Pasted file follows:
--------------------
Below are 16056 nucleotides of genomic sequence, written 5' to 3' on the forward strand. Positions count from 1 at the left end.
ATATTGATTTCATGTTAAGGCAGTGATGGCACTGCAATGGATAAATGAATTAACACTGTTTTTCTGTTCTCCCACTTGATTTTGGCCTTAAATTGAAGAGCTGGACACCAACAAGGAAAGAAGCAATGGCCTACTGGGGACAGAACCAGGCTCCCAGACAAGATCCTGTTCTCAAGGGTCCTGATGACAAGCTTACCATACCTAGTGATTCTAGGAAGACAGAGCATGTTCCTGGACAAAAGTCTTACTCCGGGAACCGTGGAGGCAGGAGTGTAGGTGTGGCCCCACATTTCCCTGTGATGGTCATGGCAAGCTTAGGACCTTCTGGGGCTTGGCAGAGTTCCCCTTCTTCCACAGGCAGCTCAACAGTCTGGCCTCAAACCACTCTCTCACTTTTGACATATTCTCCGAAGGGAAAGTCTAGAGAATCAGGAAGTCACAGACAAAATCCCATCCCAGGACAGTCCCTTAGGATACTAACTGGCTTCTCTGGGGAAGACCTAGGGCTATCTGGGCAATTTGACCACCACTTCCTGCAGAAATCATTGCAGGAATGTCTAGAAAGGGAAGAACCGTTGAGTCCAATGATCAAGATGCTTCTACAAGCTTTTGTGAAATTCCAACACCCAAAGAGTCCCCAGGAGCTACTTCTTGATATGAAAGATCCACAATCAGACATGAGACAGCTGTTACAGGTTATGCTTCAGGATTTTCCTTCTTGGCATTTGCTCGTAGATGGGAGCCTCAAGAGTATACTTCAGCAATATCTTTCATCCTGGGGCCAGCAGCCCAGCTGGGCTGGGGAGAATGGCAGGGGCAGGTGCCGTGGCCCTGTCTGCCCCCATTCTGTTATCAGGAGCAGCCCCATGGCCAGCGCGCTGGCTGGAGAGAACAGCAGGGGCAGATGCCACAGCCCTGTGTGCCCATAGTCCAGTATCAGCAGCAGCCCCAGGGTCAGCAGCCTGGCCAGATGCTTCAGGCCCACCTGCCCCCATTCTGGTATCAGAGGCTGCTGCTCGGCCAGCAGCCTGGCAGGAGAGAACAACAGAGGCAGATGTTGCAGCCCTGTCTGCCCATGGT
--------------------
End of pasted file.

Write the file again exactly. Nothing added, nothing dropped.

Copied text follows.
Below are 16056 nucleotides of genomic sequence, written 5' to 3' on the forward strand. Positions count from 1 at the left end.
ATATTGATTTCATGTTAAGGCAGTGATGGCACTGCAATGGATAAATGAATTAACACTGTTTTTCTGTTCTCCCACTTGATTTTGGCCTTAAATTGAAGAGCTGGACACCAACAAGGAAAGAAGCAATGGCCTACTGGGGACAGAACCAGGCTCCCAGACAAGATCCTGTTCTCAAGGGTCCTGATGACAAGCTTACCATACCTAGTGATTCTAGGAAGACAGAGCATGTTCCTGGACAAAAGTCTTACTCCGGGAACCGTGGAGGCAGGAGTGTAGGTGTGGCCCCACATTTCCCTGTGATGGTCATGGCAAGCTTAGGACCTTCTGGGGCTTGGCAGAGTTCCCCTTCTTCCACAGGCAGCTCAACAGTCTGGCCTCAAACCACTCTCTCACTTTTGACATATTCTCCGAAGGGAAAGTCTAGAGAATCAGGAAGTCACAGACAAAATCCCATCCCAGGACAGTCCCTTAGGATACTAACTGGCTTCTCTGGGGAAGACCTAGGGCTATCTGGGCAATTTGACCACCACTTCCTGCAGAAATCATTGCAGGAATGTCTAGAAAGGGAAGAACCGTTGAGTCCAATGATCAAGATGCTTCTACAAGCTTTTGTGAAATTCCAACACCCAAAGAGTCCCCAGGAGCTACTTCTTGATATGAAAGATCCACAATCAGACATGAGACAGCTGTTACAGGTTATGCTTCAGGATTTTCCTTCTTGGCATTTGCTCGTAGATGGGAGCCTCAAGAGTATACTTCAGCAATATCTTTCATCCTGGGGCCAGCAGCCCAGCTGGGCTGGGGAGAATGGCAGGGGCAGGTGCCGTGGCCCTGTCTGCCCCCATTCTGTTATCAGGAGCAGCCCCATGGCCAGCGCGCTGGCTGGAGAGAACAGCAGGGGCAGATGCCACAGCCCTGTGTGCCCATAGTCCAGTATCAGCAGCAGCCCCAGGGTCAGCAGCCTGGCCAGATGCTTCAGGCCCACCTGCCCCCATTCTGGTATCAGAGGCTGCTGCTCGGCCAGCAGCCTGGCAGGAGAGAACAACAGAGGCAGATGTTGCAGCCCTGTCTGCCCATGGT